The Way You Mix Brownie Batter Determines How Fudgy They Are

Ultimate fudgy homemade brownies are a favorite dessert for many chocolate lovers. These dense, but chewy cake-like squares first debuted in the United States in print in 1896, per Sponge, when they graced a page of Fannie Farmer's "Boston Cooking-School Cook Book." Sponge goes on to share that these beautiful confections straddle the worlds of cakes and cookies. How is that possible? While a brownie may seem more cake-like than cookie, it is considered to be more of a cookie.

But regardless of how they are classified, one thing is certain: Brownies are delicious. Something Swanky explains you can add nuts, candies, or even browned butter to take your brownies to the next level. In fact, everyone from Victoria Beckham to Kris Jenner to Snoop Dogg has a go-to brownie recipe, per Insider

But if you are making this confection at home for an after dinner dessert or for the kids' school bake sale, you may be surprised to learn that the way you stir your brownies can affect how fudgy they are.

Too much mixing can lead to cake-like brownies

Taste of Home explains that fudgy brownies don't just happen. How you stir your ingredients influences the taste and texture of your final product. Something Swanky concurs, noting that when you stir or whisk too much, you end up with air pockets that get big and create the cake-like brownie. And, if you are hoping for cake-like brownies, then you want to use a little more of your leavening agents — think baking soda and flour.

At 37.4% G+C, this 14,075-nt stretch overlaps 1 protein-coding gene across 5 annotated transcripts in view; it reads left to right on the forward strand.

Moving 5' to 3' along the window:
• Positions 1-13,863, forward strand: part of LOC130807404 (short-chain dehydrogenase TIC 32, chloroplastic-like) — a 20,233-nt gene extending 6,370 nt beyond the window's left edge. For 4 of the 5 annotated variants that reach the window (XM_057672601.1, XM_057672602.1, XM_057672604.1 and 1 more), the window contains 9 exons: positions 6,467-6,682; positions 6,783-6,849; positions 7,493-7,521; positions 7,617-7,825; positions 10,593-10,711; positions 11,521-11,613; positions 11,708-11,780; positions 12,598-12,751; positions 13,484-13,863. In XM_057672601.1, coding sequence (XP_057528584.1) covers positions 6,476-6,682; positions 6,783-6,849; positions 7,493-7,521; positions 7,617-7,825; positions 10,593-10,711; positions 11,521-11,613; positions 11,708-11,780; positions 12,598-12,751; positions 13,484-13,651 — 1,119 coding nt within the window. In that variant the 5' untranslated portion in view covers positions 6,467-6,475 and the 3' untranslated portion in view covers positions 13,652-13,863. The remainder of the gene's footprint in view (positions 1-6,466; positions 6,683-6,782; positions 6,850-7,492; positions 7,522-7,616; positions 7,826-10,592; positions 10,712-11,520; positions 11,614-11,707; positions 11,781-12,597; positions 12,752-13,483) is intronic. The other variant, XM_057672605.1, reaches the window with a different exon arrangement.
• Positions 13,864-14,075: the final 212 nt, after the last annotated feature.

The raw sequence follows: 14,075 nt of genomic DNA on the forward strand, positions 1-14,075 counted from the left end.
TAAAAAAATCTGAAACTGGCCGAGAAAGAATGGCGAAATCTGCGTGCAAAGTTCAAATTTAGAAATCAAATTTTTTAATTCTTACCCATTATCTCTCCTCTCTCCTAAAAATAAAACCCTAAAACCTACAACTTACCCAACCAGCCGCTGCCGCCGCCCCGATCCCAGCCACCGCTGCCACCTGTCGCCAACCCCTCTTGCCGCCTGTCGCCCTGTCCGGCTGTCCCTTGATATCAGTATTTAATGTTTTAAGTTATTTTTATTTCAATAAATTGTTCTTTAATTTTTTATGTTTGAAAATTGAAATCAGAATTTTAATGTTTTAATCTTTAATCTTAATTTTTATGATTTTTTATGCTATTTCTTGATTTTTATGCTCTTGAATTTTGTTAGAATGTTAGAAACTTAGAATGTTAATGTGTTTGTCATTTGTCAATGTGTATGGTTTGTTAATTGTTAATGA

But if you are in search of the fudgiest of fudge brownies, Something Swanky says you are going to want to add some butter and chocolate to your mix. The blogger goes on to share that these two ingredients will help to create that gooey, rich, and decadent bite that makes you want to eat an entire plate of this dessert. Additionally, FairyTale Brownies notes if you melt the butter rather than cream it, you will get that rich, fudge flavor in your brownies. Taste of Home also recommends staying clear of your handheld mixer if you want fudgy results. Instead, they suggest using a silicone spatula to accomplish the blending of ingredients and mixing until the flour can no longer be seen.